After reinventing the sex comedy in 1999's American Pie, AP2 had a high bar to live up to, and miraculously, it has done so. It actually outdoes the original (by a mile) when it comes to juvenile and crude humor. And the sex gags... jeez, the dick jokes come rapid fire, one every minute. It ain't Woody Allen, but damn if it isn't utterly hysterical.

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American Wedding Review

That wacky American Pie crew is back -- er, a handful of them, anyway -- for a lackluster third and undoubtedly final outing with sex, pie, and ice cream. Okay, there's no pie or ice cream.

Picking up three years after American Pie 2, we find pastry-loving Jim (Jason Biggs) and band-camper Michelle (Alyson Hannigan) graduating from college and still in love. A wedding is deemed in order, which brings back Jim's pals Kevin (Thomas Ian Nicholas), Finch (Eddie Kaye Thomas), and Stifler (Seann William Scott) to plan the blessed event. Of course, any married man knows that no wedding in history has ever been organized by three hapless guys, and when the crew drives three hours to Chicago to buy Michelle a wedding dress (huh!?) you know we're in for an old-fashioned round of Spot the Plot Device.

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The Big Hit Review

Why would any producer gamble $13 million on a trash heap like The Big Hit? There's no excuse to give such a horrendous movie the green light. I hope Ben Ramsey's script was a very good read, because that's the only explanation producers Warren Zide and Wesley Snipes have.

According to the production notes, director Che-Kirk Wong actually had considerable confidence in the project. "The script was very original," explains Wong. "I enjoy doing action sequences, but action means nothing if we don't have decent characters. They're both equally important to me." Is Wong thinking of the same movie I just endured?

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Final Destination Review

"I'm never going to die!" yells one character at a memorial for 39 fellow French-class students who died in a plane crash that, by all rights, he should have died on too. As incredibly laughable as this line is, it provides the big flaw in the basic premise behind Final Destination... making a horror movie about people cheating death does not have much potential. Since you can't kill Death, destroy Death, or send Death screaming back to its home planet, you have a no-win scenario in front of you. No matter what is said or done, everyone ends up getting it.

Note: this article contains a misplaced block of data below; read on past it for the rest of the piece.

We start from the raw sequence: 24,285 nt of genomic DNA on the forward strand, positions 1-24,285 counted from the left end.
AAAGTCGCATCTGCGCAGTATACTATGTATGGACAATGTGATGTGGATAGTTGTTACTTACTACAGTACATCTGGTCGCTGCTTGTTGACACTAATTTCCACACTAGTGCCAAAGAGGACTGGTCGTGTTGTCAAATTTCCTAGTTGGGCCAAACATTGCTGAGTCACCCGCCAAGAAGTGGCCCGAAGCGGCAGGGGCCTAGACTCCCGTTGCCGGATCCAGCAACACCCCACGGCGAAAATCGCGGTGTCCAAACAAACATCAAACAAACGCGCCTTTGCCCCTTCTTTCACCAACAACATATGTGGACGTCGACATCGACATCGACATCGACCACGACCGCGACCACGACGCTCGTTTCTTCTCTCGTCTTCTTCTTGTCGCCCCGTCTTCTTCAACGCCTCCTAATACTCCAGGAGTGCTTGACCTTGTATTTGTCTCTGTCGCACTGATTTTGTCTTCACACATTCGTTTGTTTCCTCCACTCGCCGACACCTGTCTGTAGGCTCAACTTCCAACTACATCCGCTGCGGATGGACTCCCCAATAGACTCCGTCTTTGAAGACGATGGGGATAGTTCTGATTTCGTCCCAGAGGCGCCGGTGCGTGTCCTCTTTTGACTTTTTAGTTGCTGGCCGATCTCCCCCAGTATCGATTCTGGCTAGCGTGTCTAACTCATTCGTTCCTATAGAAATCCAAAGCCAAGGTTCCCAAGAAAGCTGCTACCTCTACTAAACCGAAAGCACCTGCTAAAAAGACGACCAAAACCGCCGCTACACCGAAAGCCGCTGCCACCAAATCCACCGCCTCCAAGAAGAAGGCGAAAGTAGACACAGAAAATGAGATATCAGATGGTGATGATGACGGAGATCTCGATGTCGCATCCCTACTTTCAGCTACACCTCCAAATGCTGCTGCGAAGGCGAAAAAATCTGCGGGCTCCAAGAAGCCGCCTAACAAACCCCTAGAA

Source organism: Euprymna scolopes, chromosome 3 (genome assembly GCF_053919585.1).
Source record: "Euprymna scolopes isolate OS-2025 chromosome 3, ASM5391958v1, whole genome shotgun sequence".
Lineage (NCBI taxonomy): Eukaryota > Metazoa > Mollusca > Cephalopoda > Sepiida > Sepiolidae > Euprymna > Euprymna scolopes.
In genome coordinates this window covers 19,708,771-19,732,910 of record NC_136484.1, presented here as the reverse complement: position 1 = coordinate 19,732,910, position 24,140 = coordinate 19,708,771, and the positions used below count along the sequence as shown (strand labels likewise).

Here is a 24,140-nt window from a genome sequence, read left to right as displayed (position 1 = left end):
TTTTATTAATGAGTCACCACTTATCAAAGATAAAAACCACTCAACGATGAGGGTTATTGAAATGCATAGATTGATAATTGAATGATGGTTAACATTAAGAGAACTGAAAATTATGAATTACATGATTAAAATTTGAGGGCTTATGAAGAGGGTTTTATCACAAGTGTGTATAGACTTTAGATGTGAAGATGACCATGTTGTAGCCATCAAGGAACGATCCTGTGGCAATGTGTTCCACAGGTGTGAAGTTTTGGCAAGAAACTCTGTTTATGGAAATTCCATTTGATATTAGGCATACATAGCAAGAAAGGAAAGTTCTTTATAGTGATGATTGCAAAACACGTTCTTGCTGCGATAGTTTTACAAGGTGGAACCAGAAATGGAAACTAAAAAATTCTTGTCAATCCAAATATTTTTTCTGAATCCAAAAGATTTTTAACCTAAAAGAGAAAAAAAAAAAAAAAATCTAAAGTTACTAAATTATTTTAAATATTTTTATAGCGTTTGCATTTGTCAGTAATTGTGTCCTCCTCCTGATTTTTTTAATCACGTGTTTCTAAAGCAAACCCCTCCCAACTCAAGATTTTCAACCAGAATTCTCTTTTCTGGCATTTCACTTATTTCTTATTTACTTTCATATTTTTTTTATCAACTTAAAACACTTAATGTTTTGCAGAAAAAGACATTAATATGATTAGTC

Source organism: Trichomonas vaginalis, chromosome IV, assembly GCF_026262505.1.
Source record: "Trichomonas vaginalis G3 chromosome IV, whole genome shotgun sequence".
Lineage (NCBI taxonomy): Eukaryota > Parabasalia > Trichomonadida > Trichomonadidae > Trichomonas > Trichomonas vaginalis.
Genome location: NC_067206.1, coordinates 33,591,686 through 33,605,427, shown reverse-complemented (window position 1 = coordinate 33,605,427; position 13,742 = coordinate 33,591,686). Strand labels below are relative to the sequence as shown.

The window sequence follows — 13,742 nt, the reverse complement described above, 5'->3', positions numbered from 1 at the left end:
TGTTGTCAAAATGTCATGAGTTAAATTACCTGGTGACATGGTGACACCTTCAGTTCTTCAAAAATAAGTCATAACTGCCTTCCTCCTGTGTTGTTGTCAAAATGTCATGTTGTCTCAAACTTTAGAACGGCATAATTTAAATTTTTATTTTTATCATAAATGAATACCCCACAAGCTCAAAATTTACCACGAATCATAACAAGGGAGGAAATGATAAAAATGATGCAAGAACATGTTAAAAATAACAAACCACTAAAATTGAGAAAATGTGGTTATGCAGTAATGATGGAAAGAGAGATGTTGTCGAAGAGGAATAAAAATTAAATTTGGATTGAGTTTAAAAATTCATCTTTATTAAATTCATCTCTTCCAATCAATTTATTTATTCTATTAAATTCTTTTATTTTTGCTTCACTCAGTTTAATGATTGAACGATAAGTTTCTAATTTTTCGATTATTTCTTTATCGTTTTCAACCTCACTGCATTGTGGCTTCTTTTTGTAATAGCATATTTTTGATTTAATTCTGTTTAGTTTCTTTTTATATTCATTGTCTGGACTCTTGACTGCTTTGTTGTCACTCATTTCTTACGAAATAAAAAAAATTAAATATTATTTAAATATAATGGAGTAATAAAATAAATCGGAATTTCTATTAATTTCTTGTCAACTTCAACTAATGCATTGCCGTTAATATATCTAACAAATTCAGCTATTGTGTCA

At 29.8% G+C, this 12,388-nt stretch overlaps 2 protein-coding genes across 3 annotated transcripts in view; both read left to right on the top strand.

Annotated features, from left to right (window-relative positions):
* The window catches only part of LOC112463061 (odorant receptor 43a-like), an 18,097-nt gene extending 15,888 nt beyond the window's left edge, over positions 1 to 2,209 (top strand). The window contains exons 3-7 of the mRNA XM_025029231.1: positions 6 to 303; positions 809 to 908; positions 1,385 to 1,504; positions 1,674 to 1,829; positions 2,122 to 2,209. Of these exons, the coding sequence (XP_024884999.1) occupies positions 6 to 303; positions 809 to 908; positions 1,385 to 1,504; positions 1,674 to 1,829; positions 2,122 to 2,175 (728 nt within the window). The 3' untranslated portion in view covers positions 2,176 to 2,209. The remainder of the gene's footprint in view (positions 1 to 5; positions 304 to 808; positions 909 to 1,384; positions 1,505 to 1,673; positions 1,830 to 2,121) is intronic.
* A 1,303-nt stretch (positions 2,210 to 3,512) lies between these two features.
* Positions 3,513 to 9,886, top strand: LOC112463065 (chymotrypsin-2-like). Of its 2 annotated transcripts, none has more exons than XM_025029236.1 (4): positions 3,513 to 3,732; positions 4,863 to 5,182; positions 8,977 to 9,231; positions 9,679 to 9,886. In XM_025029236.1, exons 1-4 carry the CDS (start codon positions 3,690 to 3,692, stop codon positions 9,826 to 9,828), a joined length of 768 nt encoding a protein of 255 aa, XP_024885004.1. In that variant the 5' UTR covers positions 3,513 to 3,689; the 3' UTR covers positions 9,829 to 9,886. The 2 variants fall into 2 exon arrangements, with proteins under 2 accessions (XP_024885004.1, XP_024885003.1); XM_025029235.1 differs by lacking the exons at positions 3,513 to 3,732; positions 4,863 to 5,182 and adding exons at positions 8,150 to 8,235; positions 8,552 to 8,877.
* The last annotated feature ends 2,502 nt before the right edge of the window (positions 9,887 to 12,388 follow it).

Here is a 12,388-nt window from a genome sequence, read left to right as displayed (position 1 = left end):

This is not to give you a spoiler and to say that everyone gets it in the movie. This is simply to point out the fact that no matter which way they go, they're screwed. Death is a no-win scenario. If you're going to make a movie about escaping death, make it a la Fearless, where we focus on the human element. But since it's a horror film the ball is in the court of Director James Wong to provide us with something that will keep us interested for an hour and forty minutes of inevitability.

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American Pie Review

This is certainly the year for comedy, with South Park, Austin Powers 2, and now American Pie making the last month alone nothing short of a gut buster.

With all the sophistication of Porky's 2, American Pie is a teen sex comedy (and was originally titled as such) that leaves taste and sophistication at the door and goes straight for the comedic jugular. The highest-of-concepts plot is simple: Four high school virgins vow to lose their virginity by the end of school, and the prom is only three weeks away. Plots and schemes are hatched out the yin-yang.